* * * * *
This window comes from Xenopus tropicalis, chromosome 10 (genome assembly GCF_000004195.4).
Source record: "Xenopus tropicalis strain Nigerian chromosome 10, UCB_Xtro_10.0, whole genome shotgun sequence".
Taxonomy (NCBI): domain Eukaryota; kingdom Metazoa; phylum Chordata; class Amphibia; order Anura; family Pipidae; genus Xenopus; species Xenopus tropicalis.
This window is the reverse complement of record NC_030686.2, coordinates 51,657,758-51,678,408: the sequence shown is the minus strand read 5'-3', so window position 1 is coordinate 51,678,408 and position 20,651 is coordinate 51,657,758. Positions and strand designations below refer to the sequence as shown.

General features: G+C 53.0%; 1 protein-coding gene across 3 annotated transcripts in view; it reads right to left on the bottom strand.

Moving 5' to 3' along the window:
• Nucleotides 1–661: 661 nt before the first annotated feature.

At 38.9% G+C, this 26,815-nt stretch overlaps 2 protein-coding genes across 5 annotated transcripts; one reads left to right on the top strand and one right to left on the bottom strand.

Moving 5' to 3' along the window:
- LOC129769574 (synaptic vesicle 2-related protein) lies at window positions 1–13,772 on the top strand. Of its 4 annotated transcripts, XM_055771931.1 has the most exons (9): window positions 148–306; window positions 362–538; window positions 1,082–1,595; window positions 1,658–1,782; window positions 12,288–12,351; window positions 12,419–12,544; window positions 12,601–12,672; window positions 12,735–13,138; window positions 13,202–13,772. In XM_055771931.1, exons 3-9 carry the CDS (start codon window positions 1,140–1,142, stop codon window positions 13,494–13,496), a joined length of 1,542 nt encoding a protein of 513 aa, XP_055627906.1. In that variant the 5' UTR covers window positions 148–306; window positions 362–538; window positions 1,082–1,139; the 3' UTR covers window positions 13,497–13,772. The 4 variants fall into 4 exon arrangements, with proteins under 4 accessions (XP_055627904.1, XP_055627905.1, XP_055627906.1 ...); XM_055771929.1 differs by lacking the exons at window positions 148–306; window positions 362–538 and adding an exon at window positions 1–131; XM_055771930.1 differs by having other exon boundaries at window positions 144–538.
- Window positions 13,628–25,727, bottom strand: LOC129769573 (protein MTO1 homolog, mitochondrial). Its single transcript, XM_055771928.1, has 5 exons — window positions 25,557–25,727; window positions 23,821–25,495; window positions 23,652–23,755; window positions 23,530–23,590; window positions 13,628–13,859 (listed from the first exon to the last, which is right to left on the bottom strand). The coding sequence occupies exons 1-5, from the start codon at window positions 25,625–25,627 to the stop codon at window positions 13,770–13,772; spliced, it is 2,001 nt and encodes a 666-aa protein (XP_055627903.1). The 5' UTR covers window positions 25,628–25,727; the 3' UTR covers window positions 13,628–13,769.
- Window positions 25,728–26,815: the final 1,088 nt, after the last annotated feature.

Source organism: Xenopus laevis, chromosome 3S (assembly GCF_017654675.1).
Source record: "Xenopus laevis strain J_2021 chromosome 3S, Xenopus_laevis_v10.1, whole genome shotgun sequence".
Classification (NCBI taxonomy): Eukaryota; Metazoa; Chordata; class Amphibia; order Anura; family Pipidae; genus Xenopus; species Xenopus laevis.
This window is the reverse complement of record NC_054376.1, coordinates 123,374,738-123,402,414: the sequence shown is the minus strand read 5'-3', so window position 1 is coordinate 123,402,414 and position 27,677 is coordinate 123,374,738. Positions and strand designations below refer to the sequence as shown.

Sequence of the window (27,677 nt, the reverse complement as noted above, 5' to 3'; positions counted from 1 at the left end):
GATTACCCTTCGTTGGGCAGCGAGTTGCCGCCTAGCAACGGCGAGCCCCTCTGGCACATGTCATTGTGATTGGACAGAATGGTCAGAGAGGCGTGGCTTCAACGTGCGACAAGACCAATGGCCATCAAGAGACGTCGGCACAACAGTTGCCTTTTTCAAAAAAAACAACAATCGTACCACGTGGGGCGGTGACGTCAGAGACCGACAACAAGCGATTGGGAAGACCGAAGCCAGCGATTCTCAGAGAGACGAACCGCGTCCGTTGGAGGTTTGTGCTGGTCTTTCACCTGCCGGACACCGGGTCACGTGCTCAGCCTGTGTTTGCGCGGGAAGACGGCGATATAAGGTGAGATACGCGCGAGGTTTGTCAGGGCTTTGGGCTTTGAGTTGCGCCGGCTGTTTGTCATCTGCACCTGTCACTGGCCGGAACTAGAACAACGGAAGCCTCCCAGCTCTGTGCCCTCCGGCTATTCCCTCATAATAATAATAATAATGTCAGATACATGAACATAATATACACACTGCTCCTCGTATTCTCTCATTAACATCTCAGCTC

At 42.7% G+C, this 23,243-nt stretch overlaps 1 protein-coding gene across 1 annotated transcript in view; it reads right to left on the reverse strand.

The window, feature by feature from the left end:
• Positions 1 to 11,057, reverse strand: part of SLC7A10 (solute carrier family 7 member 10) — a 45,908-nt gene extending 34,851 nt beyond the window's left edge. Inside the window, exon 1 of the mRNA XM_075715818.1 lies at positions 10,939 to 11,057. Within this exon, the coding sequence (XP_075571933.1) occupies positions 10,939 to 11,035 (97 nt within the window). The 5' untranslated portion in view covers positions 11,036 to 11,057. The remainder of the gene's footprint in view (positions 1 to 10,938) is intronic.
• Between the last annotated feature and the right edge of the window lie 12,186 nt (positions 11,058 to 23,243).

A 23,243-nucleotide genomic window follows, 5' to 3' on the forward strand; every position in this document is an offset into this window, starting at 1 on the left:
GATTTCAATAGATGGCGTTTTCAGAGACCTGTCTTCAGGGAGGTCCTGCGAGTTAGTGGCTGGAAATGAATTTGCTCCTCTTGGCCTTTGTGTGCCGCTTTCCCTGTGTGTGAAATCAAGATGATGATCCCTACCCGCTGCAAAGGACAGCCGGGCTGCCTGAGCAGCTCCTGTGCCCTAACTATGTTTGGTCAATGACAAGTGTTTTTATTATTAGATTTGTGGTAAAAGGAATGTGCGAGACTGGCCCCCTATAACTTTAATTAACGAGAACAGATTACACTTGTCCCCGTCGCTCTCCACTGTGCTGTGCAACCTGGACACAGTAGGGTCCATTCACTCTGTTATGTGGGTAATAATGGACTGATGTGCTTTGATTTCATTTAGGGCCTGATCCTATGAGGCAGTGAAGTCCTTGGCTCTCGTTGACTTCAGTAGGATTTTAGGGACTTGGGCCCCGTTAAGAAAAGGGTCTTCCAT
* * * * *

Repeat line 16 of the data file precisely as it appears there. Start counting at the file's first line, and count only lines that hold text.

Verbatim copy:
This window is the reverse complement of record NC_054376.1, coordinates 123,374,738-123,402,414: the sequence shown is the minus strand read 5'-3', so window position 1 is coordinate 123,402,414 and position 27,677 is coordinate 123,374,738. Positions and strand designations below refer to the sequence as shown.